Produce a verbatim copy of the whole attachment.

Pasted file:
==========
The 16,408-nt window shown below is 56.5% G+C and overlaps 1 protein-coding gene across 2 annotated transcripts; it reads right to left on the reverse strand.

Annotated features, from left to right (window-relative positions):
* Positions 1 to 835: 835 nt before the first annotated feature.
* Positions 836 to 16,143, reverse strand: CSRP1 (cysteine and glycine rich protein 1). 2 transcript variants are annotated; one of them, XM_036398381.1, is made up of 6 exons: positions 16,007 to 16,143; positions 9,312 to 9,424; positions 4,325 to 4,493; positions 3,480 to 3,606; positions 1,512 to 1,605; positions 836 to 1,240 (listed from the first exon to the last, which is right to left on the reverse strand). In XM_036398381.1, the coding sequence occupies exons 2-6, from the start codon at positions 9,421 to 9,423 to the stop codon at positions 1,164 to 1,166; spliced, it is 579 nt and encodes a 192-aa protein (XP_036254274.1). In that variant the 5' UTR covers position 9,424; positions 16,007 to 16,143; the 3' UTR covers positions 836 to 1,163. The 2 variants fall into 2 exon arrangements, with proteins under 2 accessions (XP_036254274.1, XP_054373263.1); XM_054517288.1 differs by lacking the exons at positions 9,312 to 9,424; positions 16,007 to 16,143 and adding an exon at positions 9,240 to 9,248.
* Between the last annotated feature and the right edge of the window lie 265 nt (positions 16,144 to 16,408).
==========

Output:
The 16,408-nt window shown below is 56.5% G+C and overlaps 1 protein-coding gene across 2 annotated transcripts; it reads right to left on the reverse strand.

Annotated features, from left to right (window-relative positions):
* Positions 1 to 835: 835 nt before the first annotated feature.
* Positions 836 to 16,143, reverse strand: CSRP1 (cysteine and glycine rich protein 1). 2 transcript variants are annotated; one of them, XM_036398381.1, is made up of 6 exons: positions 16,007 to 16,143; positions 9,312 to 9,424; positions 4,325 to 4,493; positions 3,480 to 3,606; positions 1,512 to 1,605; positions 836 to 1,240 (listed from the first exon to the last, which is right to left on the reverse strand). In XM_036398381.1, the coding sequence occupies exons 2-6, from the start codon at positions 9,421 to 9,423 to the stop codon at positions 1,164 to 1,166; spliced, it is 579 nt and encodes a 192-aa protein (XP_036254274.1). In that variant the 5' UTR covers position 9,424; positions 16,007 to 16,143; the 3' UTR covers positions 836 to 1,163. The 2 variants fall into 2 exon arrangements, with proteins under 2 accessions (XP_036254274.1, XP_054373263.1); XM_054517288.1 differs by lacking the exons at positions 9,312 to 9,424; positions 16,007 to 16,143 and adding an exon at positions 9,240 to 9,248.
* Between the last annotated feature and the right edge of the window lie 265 nt (positions 16,144 to 16,408).